CHARLOTTESVILLE, Va. (WVIR) - Governor Ralph Northam says he plans to legalize marijuana statewide when the General Assembly convenes in January, but former-Governor Terry McAuliffe and the executive director of Marijuana Justice say addressing racial disparities is critical.
“What we enacted on July 1 of this year was a decriminalization with tons of fines, fees and penalties, which we know will only be enforced on Black and brown Virginians,” Marijuana Justice Executive Director Chelsea Higgs Wise said.
Northam recently announced efforts to legalize marijuana in Virginia for recreational use, including setting up marketplaces within 18 to 24 months, but Wise says that should be a secondary goal.
“We know that Black Virginians have had 3.4 times more the enforcement than white Virginians. This is an important subject that we need to make sure we do right," she said.
She says doing it right means moving slowly and methodically. McAuliffe agrees.
“Other states have done this and have been successful putting this operation together and I commend Governor Northam. Let’s do it, let’s do it smartly, slowly, and do it in a judicious way so it works for everyone," McAuliffe said.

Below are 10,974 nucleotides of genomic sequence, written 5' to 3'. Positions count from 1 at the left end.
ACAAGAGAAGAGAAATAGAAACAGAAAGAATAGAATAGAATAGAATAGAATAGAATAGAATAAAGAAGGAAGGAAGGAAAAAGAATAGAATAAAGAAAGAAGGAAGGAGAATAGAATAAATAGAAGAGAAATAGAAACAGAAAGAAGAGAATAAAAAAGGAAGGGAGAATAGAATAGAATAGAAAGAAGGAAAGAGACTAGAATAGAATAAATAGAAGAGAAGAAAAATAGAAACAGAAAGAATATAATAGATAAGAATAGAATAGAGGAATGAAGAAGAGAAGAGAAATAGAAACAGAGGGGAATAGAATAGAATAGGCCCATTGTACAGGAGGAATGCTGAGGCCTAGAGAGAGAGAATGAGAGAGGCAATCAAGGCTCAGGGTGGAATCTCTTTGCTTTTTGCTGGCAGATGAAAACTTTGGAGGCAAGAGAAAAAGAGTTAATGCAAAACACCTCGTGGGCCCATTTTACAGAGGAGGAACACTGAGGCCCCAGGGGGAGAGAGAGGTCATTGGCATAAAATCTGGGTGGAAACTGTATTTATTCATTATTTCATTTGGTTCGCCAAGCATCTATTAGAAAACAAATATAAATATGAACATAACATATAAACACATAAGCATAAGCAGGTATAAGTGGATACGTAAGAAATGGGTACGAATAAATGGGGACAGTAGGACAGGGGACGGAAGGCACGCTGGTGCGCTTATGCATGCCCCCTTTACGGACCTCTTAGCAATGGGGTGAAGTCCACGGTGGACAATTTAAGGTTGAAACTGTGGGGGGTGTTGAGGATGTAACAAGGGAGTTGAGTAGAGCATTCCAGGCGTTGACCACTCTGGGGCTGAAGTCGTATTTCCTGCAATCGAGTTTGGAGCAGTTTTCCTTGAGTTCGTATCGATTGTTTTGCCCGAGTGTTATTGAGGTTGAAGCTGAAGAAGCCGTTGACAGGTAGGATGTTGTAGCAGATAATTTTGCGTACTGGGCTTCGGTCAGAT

It is not just about what’s ahead.
“We need to go back and look at those records and clean out those records. It’s not fair to the people in the past, as I say disproportionally affecting Black and brown communities, who do have this on their record. It’s impacted their ability to get jobs and provide for their family,” the former governor said.
The Joint Legislative Audit and Review Commission (JLARC) issued a study pushing for a one-time expungement of previous marijuana conviction records.
The Legal Aid Justice Center, which works with people to help expunge records, says the process is currently cumbersome.
“You have to pay a filing fee, you probably have to hire a lawyer because the process is complicated. You’re filing a civil case in circuit court, which most lay people haven’t done before. You have to go get fingerprinted, and then there’s a background check," attorney Rob Poggenklass said.
JLARC is pushing the General Assembly to pass a one-time expungement of marijuana records, lifting a barrier to housing, jobs and loans for thousands of Virginians.
“A one-time wipe of all previous marijuana possession convictions. 120,000 records, they estimated, and 63,000 of those would be for Black Virginians,” Poggenklass said.